"The sad fact is that the Trump administration is isolating itself from the mainstream," said Aron Cramer, president and CEO of BSR. "It's isolating itself from the national security community. It's isolating itself from the business community. It's isolating itself from investors, and it's isolating itself from scientific consensus."
How we got here, though, hasn't always been easy to follow. The administration's approach to the Paris deal has shifted several times in recent days—to say nothing of other simmering environmental concerns, such as protection for federal land or funding for climate data collection.
On May 8, it looked as if the U.S. was down to a final 24 hours as a signatory to the Paris Agreement. By early the following day, it seemed the White House and Trump would make their move on the climate pact before the G7 summit. The timeline had shifted again on May 9 to a decision after the convening of the global economic powers in a few weeks.
"Let’s just say it’s a dynamic environment," Cramer said. "It’s a little hard to predict when decisions will get made, how they’ll get made and, quite frankly, who the ultimate decision maker is."
Raising the stakes
For a brand built on adventures in exotic cold-weather destinations, a desire to "protect our outdoor playground" is only natural, according to The North Face Senior Sustainability Manager James Rogers.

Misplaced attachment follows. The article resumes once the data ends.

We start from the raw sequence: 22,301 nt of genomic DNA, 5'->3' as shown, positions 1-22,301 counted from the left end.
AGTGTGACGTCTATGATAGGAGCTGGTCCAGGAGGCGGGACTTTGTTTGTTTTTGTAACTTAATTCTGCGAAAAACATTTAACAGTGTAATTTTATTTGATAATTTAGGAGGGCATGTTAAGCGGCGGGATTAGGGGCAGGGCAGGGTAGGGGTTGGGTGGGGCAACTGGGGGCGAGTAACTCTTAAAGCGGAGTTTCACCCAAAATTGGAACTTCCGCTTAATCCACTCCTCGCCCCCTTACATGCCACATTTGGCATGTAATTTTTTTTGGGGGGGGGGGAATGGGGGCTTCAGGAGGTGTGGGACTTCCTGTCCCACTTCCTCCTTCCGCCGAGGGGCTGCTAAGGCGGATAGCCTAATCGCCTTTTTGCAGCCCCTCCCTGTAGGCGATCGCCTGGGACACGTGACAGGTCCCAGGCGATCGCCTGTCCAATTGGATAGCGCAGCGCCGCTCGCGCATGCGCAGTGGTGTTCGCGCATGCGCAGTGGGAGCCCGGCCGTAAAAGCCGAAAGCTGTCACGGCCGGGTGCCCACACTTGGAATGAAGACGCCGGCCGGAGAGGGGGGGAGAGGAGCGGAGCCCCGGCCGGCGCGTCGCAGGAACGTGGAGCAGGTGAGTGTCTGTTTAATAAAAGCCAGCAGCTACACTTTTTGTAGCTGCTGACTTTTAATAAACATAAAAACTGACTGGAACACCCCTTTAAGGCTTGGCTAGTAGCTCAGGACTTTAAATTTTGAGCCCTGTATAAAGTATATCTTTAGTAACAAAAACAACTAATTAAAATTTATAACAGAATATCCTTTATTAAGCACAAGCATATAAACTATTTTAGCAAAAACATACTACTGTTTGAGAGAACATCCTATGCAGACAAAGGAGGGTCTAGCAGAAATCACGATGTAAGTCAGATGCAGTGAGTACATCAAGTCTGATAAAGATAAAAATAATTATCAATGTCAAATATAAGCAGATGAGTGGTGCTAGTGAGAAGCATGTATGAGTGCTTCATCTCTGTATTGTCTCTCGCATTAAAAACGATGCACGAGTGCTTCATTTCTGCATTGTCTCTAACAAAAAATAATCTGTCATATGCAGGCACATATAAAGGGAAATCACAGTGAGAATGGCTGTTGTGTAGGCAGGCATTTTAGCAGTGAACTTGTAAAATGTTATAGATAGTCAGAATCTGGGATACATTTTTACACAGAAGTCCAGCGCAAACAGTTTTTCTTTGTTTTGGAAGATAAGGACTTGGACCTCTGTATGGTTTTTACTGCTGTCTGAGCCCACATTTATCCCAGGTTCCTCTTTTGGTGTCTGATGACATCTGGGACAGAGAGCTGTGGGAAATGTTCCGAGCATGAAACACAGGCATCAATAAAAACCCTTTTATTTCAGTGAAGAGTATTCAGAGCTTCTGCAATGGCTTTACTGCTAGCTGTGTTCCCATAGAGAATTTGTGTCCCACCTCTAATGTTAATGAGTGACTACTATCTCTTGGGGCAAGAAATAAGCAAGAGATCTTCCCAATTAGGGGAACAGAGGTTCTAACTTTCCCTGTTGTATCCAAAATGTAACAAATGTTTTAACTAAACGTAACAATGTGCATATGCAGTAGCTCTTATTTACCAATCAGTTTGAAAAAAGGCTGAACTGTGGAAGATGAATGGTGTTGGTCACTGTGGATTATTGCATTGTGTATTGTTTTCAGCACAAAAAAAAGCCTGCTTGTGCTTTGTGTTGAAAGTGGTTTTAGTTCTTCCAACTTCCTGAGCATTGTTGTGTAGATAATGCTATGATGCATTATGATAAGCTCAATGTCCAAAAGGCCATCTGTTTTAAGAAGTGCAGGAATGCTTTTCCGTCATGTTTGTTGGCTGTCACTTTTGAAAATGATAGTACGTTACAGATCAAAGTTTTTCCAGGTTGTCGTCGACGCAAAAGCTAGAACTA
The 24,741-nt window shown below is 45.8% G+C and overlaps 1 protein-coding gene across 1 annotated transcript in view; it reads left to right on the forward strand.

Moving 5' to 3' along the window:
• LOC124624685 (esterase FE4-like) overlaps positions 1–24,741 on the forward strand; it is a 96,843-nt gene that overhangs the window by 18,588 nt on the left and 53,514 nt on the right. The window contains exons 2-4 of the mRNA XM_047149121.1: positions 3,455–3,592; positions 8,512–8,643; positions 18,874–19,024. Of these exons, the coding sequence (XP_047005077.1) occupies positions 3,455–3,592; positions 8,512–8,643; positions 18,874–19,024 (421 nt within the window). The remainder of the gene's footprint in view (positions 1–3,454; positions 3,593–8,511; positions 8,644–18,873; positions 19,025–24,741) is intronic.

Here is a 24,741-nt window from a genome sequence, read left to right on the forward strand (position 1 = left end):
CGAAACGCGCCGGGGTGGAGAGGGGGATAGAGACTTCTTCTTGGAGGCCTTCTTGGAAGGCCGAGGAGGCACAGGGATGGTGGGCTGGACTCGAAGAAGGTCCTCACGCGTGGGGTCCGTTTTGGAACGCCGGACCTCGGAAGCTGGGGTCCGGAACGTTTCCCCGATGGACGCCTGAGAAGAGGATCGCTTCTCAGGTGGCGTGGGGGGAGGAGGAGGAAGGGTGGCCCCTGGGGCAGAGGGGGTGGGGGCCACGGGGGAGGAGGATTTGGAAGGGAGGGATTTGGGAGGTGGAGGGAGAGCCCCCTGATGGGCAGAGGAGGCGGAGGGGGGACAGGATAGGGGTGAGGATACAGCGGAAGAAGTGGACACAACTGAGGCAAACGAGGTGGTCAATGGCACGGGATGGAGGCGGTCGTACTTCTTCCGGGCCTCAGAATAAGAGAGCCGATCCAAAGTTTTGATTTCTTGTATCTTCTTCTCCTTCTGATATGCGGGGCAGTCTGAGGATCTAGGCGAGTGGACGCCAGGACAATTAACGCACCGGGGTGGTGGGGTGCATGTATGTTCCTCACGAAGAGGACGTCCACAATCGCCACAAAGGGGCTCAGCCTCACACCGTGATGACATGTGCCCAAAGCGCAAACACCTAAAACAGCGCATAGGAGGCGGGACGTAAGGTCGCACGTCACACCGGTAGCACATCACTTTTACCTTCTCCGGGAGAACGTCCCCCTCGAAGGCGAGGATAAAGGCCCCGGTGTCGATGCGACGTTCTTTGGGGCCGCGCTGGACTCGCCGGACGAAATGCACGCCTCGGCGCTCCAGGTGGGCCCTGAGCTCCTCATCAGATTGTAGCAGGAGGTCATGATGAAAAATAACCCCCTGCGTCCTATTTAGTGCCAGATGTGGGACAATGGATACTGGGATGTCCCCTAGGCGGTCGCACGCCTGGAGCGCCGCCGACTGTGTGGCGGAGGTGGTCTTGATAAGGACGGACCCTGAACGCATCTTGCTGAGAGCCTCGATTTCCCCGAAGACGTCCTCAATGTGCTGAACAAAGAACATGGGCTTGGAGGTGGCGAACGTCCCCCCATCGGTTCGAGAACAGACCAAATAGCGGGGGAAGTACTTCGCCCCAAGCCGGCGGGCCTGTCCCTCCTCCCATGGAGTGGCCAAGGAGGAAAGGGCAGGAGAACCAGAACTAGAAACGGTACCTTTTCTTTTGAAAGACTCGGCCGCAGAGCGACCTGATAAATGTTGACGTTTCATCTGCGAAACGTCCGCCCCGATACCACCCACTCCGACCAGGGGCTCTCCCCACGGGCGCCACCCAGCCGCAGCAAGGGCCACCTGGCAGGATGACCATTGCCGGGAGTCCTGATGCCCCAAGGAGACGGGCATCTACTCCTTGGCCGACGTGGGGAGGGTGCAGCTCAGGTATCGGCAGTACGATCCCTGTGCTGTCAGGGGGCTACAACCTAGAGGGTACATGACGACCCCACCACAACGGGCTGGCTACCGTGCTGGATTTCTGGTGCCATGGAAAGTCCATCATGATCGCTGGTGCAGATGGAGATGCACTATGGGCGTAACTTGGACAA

Executives at the company have for years penned op-eds, signed off on group climate advocacy letters and backed in-house efforts such as outfitting the company's Bay Area headquarters with a 1-megawatt solar array. With the Paris Agreement on the chopping block, however, Rogers said leadership has stepped up calls and e-mails to lawmakers. North Face parent company VF Corp. also signed onto the six-figure newspaper ad campaign coordinated by the Center for Climate and Energy Solutions and Ceres.
And anxiety about political or consumer backlash?
"There’s always the potential for something like that, and it’s definitely a concern," Rogers said. "This is such a pressing issue that we realized, especially [last] week, that we needed to act, and we needed to act quickly."